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Thursday Review: “Physician Burnout and Patient-Physician Communication During Primary Care Encounters”

This November, the Thursday Reviews will be dedicated to some of the literature available on Resilience and Burnout. We’ll be examining how storytelling and narrative are essential to healthcare providers’ well-being.

Nov. 2 | Nov. 9 | Nov. 16 | Wed., Nov. 22 | Nov. 30

The Quiet Burnout Bombshell

One of the major ideas behind medical storytelling is that better physician-patient communication yields better results.1 Writing in the Journal of General Internal Medicine, Dr. Neda Ratanawongsa, Dr. Debra Roter, Dr. Mary Catherine Beach, Shivonne L. Laird, Susan M. Larson, Kathryn A. Carson, and Dr. Lisa A. Cooper make a completely rational assumption:

[W]e hypothesized that professional burnout would diminish physicians’ inclination or ability to engage in rapport-building with their patients during routine medical visits. As secondary outcomes, we hypothesized that higher levels of burnout would be associated with less positive affect by physicians and patients, less patient-centeredness, shorter visit lengths, greater verbal dominance by physicians, and more negative patient ratings of satisfaction, trust, and confidence in their physicians.

It’s a kind of quiet bombshell, then, that after a survey of physician and patient interactions, no differences were evident in the rapport-building behaviors of physicians relative to their burnout scores.

What does this mean for how we talk about and deal with burnout?

Rethinking what burnout looks like

The big lesson from this particular study is that there is likely a more complex relationship between physician burnout and patient-physician communication than might have been thought.

The image Gail Gazelle et al. paint of a physician experiencing high levels of burnout is one who is short-tempered with staff, persistently late with paperwork, exhausted, and emotionally distant. It’s possible that this is a normal, even typical expression of burnout, but it’s also possible that there are much more subtle outward signs. This study specifically studies physician-patient communication. If there is such a thing as a “typical” manifestation of burnout, it appears not to be very obvious to patients… at least not always.

With regards to a patient relationship, it appears that physicians are still motivated to perform well, even in the midst of burnout. This is somewhat comforting to patients, that doctors want to build a relationship and treat patients well, even in the midst of their own suffering. It also speaks well of the character of the profession of physicians as a whole, that they prioritize being able to heal, even to a fault. Several articles we’ve looked at this month mention how medical education and medical practice often emphasizes the care of a patient at the expense of the well-being of the doctor.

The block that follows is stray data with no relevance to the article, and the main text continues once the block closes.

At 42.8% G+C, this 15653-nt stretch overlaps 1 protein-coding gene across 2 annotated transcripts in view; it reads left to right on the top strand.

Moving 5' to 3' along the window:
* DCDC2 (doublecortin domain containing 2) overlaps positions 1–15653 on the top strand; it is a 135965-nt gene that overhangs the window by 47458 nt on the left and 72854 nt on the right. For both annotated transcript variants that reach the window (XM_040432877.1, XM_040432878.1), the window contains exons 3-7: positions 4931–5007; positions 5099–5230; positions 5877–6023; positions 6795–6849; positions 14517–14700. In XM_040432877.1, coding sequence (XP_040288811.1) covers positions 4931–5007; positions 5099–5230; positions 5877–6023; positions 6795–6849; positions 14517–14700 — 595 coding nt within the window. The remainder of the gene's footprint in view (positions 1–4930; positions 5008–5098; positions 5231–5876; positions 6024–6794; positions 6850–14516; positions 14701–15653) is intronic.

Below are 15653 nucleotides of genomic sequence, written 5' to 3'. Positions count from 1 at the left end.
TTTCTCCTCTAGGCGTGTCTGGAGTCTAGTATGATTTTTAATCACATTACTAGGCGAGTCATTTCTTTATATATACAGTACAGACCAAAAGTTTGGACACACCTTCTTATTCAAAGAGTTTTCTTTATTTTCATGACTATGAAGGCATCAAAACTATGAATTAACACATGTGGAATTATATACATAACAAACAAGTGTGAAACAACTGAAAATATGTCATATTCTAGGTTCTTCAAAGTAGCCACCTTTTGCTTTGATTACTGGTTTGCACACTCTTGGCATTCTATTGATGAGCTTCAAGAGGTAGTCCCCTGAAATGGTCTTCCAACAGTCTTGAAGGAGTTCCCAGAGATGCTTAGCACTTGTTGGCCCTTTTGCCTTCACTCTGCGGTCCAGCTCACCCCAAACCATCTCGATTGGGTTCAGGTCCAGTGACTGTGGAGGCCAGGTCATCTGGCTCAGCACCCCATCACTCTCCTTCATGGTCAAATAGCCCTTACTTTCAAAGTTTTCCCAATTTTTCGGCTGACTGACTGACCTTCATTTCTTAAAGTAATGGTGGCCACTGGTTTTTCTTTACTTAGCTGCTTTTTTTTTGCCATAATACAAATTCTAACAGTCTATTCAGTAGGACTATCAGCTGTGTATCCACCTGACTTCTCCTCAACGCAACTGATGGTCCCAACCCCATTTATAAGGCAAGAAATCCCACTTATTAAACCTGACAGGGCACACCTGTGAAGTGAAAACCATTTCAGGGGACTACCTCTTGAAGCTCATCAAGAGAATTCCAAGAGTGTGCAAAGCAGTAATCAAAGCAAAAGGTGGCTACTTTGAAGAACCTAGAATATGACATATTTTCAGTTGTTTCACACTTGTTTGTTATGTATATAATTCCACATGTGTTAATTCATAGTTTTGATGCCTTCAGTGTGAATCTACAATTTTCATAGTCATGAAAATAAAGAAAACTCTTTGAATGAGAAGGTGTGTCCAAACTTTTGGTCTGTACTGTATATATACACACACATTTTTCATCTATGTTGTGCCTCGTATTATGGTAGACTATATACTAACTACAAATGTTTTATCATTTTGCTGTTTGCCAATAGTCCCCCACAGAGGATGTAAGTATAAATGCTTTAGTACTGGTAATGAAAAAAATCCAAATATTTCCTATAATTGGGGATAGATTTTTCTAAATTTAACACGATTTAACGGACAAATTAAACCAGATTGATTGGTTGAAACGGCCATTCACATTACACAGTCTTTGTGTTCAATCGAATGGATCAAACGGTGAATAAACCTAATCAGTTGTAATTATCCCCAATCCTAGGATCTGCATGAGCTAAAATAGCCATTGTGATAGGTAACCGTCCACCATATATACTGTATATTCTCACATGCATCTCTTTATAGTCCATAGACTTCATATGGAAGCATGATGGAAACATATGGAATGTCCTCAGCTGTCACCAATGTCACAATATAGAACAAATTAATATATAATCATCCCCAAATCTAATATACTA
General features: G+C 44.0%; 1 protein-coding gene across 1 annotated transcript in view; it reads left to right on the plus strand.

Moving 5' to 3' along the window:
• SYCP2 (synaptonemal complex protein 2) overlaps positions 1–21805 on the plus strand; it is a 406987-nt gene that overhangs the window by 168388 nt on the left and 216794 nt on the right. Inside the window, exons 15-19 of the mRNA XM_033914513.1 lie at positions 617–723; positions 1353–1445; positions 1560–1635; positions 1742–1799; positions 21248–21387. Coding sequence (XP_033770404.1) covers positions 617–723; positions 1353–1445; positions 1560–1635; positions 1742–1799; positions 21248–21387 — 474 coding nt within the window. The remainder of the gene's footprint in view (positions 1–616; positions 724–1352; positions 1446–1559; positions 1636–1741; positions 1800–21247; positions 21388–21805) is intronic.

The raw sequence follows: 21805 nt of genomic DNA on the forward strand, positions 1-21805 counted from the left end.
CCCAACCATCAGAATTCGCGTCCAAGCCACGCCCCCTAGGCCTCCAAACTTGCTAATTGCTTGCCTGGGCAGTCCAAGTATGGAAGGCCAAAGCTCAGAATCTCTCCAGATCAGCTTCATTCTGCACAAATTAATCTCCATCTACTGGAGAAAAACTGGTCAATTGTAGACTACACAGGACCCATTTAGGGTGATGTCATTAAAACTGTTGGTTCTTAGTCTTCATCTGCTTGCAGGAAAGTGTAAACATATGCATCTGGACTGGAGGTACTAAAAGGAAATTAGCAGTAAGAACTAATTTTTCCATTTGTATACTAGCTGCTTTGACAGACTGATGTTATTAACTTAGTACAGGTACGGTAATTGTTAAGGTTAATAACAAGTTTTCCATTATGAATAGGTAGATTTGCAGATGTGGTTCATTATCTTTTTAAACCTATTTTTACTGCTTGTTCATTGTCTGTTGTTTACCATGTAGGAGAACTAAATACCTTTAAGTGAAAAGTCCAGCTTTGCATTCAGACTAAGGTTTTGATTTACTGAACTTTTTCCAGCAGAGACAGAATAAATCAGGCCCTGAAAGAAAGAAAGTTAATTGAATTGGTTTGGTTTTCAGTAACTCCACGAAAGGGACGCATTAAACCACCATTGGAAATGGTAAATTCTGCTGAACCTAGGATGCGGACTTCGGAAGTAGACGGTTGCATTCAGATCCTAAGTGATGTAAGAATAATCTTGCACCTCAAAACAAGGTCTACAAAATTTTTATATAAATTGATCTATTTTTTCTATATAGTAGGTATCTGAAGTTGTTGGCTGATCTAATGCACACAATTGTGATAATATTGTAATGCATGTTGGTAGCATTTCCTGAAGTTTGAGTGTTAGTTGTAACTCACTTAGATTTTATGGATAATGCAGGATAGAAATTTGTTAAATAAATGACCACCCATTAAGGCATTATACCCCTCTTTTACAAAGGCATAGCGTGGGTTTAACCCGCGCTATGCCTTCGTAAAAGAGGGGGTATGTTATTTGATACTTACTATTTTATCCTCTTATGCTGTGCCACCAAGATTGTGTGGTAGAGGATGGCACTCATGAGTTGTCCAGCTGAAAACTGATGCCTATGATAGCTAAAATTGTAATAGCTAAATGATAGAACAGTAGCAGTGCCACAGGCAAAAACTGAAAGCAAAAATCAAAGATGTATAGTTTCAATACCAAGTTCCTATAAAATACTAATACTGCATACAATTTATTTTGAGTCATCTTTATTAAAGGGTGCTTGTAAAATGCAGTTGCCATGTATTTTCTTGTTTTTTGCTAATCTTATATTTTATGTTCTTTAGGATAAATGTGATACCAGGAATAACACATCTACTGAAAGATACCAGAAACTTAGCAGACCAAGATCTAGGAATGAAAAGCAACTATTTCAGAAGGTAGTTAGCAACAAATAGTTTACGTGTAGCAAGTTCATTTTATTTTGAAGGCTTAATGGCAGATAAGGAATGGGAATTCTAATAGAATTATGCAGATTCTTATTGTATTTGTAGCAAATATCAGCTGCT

Empathy for the patient at the expense of oneself is a thread the authors pick up. Ratanawongsa et al. briefly mention a facet of this I don’t remember being in any other of the studies we’ve examined: that women tend to experience slightly higher rates of burnout than men.

Huggard termed this phenomenon “compassion fatigue,” in which physicians who engage empathically with their patients experience secondary traumatic stress and develop burnout.2 Gender effects may play a role in this as well. Shanafelt et al. found that women residents scored higher in empathy despite having lower well-being compared with men.3 This may suggest that — even early in their training — physicians are learning to put their patients’ well-being ahead of their own.4

Well-being at the expense of well-being

The authors’ discussion of why their findings are counter-intuitive centers around the personal experience of physicians and the idea that physicians are willing to sacrifice their own well-being. If a physician has high expectations of themselves as a healer and high expectations for the quality of their interactions and relationships with patients, they may never be able to meet their own expectations, let alone any institutional or organizational standards:

First, physicians with burnout may have unreasonably high expectations for themselves and may judge their performance more severely than other physicians or their patients. A prior study suggests that physicians significantly underestimate their patients’ positive attitudes towards them.5 …[P]hysicians with burnout may actually perform as well as or better than their counterparts in their observed encounters, despite rating themselves as worse on self-reported questionnaires.6